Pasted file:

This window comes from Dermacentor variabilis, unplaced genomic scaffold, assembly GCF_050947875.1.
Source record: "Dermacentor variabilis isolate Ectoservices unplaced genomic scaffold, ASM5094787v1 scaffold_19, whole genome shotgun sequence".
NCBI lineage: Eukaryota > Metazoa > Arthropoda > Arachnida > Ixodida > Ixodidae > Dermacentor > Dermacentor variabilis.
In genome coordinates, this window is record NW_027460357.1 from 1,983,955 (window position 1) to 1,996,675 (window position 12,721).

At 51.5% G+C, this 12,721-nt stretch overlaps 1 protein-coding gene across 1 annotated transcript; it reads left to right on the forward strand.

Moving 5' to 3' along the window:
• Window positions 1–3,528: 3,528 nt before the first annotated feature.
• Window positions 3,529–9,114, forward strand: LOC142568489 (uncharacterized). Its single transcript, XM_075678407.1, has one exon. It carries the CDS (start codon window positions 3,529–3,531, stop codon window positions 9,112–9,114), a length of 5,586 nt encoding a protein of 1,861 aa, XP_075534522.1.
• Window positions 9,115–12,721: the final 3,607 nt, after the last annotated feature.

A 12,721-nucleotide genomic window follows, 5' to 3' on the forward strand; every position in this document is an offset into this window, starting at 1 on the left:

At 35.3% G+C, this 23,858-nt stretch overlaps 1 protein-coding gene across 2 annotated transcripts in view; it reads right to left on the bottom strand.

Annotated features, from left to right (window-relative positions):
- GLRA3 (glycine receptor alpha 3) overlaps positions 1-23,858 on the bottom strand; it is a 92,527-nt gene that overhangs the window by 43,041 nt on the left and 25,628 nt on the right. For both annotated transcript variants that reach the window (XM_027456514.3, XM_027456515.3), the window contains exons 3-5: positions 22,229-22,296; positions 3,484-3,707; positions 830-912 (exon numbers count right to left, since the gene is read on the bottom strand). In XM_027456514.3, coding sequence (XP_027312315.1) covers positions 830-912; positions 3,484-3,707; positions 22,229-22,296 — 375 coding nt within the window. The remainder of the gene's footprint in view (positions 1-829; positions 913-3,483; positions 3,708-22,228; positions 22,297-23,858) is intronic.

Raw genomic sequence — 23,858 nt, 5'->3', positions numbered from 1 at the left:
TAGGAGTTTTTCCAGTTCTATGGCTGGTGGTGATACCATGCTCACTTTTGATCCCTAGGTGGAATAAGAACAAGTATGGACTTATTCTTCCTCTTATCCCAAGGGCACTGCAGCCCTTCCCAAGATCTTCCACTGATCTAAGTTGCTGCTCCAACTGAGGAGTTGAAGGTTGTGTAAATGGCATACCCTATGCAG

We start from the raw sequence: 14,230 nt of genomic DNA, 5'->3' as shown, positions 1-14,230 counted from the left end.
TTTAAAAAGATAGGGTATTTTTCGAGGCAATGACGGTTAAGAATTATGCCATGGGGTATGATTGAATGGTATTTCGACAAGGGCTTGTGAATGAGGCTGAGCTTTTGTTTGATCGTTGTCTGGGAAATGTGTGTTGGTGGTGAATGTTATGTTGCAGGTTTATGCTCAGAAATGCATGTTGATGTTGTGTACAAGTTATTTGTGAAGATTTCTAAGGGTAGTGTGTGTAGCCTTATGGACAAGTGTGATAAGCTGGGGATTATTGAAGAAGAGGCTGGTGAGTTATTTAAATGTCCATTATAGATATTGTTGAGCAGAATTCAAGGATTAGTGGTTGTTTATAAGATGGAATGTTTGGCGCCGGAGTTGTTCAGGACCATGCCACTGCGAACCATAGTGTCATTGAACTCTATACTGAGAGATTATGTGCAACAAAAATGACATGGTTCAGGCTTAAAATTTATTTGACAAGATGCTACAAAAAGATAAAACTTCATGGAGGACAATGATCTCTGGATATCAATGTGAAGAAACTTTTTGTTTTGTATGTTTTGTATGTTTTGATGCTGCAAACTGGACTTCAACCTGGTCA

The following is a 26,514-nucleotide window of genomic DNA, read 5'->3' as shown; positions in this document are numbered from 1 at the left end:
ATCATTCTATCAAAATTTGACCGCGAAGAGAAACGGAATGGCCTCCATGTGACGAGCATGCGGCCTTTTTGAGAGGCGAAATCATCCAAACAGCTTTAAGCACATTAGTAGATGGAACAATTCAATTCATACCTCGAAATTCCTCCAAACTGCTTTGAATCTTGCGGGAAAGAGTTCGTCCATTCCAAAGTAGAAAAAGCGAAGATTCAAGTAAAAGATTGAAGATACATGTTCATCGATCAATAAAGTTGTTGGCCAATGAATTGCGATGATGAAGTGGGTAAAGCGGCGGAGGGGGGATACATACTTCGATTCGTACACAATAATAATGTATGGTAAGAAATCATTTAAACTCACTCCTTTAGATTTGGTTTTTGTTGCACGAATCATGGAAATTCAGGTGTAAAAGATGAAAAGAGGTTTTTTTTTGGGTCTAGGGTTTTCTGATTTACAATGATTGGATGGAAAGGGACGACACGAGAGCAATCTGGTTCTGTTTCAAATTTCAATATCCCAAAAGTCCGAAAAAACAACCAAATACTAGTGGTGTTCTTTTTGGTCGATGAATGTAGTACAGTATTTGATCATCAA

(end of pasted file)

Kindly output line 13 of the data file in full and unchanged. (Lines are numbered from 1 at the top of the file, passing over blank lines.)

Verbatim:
- GLRA3 (glycine receptor alpha 3) overlaps positions 1-23,858 on the bottom strand; it is a 92,527-nt gene that overhangs the window by 43,041 nt on the left and 25,628 nt on the right. For both annotated transcript variants that reach the window (XM_027456514.3, XM_027456515.3), the window contains exons 3-5: positions 22,229-22,296; positions 3,484-3,707; positions 830-912 (exon numbers count right to left, since the gene is read on the bottom strand). In XM_027456514.3, coding sequence (XP_027312315.1) covers positions 830-912; positions 3,484-3,707; positions 22,229-22,296 — 375 coding nt within the window. The remainder of the gene's footprint in view (positions 1-829; positions 913-3,483; positions 3,708-22,228; positions 22,297-23,858) is intronic.